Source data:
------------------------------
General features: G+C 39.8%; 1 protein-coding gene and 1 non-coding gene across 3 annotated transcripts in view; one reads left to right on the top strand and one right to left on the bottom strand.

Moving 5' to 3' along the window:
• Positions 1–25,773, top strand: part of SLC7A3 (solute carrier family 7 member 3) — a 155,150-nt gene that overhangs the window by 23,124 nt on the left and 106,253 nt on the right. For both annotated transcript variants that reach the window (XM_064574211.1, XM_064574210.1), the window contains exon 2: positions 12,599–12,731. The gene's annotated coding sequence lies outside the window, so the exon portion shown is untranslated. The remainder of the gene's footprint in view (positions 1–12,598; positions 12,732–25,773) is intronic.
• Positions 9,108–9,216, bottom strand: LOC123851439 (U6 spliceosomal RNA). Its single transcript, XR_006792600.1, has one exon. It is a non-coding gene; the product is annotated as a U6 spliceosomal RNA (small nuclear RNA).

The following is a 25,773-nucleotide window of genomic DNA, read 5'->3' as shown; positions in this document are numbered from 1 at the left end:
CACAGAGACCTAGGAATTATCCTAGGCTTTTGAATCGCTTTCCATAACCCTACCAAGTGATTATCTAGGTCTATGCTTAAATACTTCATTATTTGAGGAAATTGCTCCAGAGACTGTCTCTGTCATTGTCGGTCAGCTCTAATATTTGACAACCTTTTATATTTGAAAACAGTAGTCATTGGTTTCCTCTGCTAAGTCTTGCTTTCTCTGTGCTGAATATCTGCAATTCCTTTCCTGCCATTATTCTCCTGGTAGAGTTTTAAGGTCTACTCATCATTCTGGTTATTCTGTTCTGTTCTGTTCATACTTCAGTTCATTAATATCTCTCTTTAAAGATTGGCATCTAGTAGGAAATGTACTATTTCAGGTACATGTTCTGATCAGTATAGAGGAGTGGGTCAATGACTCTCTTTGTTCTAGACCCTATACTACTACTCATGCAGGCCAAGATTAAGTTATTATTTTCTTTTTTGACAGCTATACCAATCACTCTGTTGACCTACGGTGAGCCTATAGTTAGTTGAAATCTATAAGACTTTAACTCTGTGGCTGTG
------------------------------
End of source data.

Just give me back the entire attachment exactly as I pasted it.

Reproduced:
General features: G+C 39.8%; 1 protein-coding gene and 1 non-coding gene across 3 annotated transcripts in view; one reads left to right on the top strand and one right to left on the bottom strand.

Moving 5' to 3' along the window:
• Positions 1–25,773, top strand: part of SLC7A3 (solute carrier family 7 member 3) — a 155,150-nt gene that overhangs the window by 23,124 nt on the left and 106,253 nt on the right. For both annotated transcript variants that reach the window (XM_064574211.1, XM_064574210.1), the window contains exon 2: positions 12,599–12,731. The gene's annotated coding sequence lies outside the window, so the exon portion shown is untranslated. The remainder of the gene's footprint in view (positions 1–12,598; positions 12,732–25,773) is intronic.
• Positions 9,108–9,216, bottom strand: LOC123851439 (U6 spliceosomal RNA). Its single transcript, XR_006792600.1, has one exon. It is a non-coding gene; the product is annotated as a U6 spliceosomal RNA (small nuclear RNA).

The following is a 25,773-nucleotide window of genomic DNA, read 5'->3' as shown; positions in this document are numbered from 1 at the left end:
CACAGAGACCTAGGAATTATCCTAGGCTTTTGAATCGCTTTCCATAACCCTACCAAGTGATTATCTAGGTCTATGCTTAAATACTTCATTATTTGAGGAAATTGCTCCAGAGACTGTCTCTGTCATTGTCGGTCAGCTCTAATATTTGACAACCTTTTATATTTGAAAACAGTAGTCATTGGTTTCCTCTGCTAAGTCTTGCTTTCTCTGTGCTGAATATCTGCAATTCCTTTCCTGCCATTATTCTCCTGGTAGAGTTTTAAGGTCTACTCATCATTCTGGTTATTCTGTTCTGTTCTGTTCATACTTCAGTTCATTAATATCTCTCTTTAAAGATTGGCATCTAGTAGGAAATGTACTATTTCAGGTACATGTTCTGATCAGTATAGAGGAGTGGGTCAATGACTCTCTTTGTTCTAGACCCTATACTACTACTCATGCAGGCCAAGATTAAGTTATTATTTTCTTTTTTGACAGCTATACCAATCACTCTGTTGACCTACGGTGAGCCTATAGTTAGTTGAAATCTATAAGACTTTAACTCTGTGGCTGTG